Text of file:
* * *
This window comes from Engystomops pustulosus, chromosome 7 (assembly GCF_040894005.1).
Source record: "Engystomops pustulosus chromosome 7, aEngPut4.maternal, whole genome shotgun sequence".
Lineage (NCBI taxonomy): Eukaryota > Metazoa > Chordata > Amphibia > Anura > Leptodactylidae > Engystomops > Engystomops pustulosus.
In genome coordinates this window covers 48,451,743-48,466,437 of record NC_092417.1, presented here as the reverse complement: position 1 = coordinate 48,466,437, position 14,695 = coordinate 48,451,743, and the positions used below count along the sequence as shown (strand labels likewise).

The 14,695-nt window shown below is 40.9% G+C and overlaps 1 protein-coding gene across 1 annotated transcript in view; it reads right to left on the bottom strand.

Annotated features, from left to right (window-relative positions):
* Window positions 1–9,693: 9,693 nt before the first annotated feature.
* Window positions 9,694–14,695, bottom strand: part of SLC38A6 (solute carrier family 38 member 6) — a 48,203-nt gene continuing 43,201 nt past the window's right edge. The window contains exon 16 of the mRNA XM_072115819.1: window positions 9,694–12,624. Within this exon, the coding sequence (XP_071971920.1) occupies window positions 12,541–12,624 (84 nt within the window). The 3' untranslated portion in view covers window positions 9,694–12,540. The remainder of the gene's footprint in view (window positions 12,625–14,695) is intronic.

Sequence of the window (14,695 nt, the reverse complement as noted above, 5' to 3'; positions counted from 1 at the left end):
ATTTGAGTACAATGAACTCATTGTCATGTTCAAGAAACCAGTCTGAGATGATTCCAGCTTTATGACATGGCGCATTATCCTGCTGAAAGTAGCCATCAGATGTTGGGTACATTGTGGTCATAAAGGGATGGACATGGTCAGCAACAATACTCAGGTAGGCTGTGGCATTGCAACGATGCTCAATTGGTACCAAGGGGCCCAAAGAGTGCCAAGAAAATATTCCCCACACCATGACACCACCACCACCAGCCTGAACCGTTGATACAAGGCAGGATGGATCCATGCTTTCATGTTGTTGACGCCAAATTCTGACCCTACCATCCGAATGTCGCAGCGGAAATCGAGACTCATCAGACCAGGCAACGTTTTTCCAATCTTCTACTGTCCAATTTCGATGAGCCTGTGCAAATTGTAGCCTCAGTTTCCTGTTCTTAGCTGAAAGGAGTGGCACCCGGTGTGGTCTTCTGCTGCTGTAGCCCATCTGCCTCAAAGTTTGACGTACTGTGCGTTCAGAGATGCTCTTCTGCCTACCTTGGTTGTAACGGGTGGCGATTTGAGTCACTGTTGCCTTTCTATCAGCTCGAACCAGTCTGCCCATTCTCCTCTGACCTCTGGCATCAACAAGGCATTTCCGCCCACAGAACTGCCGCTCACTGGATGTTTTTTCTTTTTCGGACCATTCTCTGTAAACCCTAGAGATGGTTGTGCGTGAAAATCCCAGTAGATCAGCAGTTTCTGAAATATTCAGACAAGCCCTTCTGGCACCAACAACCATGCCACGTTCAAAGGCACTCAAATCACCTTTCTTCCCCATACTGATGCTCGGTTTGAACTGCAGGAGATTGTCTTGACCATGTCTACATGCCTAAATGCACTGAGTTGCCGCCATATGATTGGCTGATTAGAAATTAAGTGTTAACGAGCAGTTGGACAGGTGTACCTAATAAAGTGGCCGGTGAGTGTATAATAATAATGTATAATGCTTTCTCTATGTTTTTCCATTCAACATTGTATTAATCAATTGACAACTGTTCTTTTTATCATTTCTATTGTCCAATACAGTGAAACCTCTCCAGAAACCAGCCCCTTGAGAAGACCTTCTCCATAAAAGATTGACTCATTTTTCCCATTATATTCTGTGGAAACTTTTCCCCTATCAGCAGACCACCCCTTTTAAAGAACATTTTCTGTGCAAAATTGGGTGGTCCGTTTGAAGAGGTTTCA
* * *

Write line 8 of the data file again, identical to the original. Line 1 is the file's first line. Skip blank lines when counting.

* Window positions 9,694–14,695, bottom strand: part of SLC38A6 (solute carrier family 38 member 6) — a 48,203-nt gene continuing 43,201 nt past the window's right edge. The window contains exon 16 of the mRNA XM_072115819.1: window positions 9,694–12,624. Within this exon, the coding sequence (XP_071971920.1) occupies window positions 12,541–12,624 (84 nt within the window). The 3' untranslated portion in view covers window positions 9,694–12,540. The remainder of the gene's footprint in view (window positions 12,625–14,695) is intronic.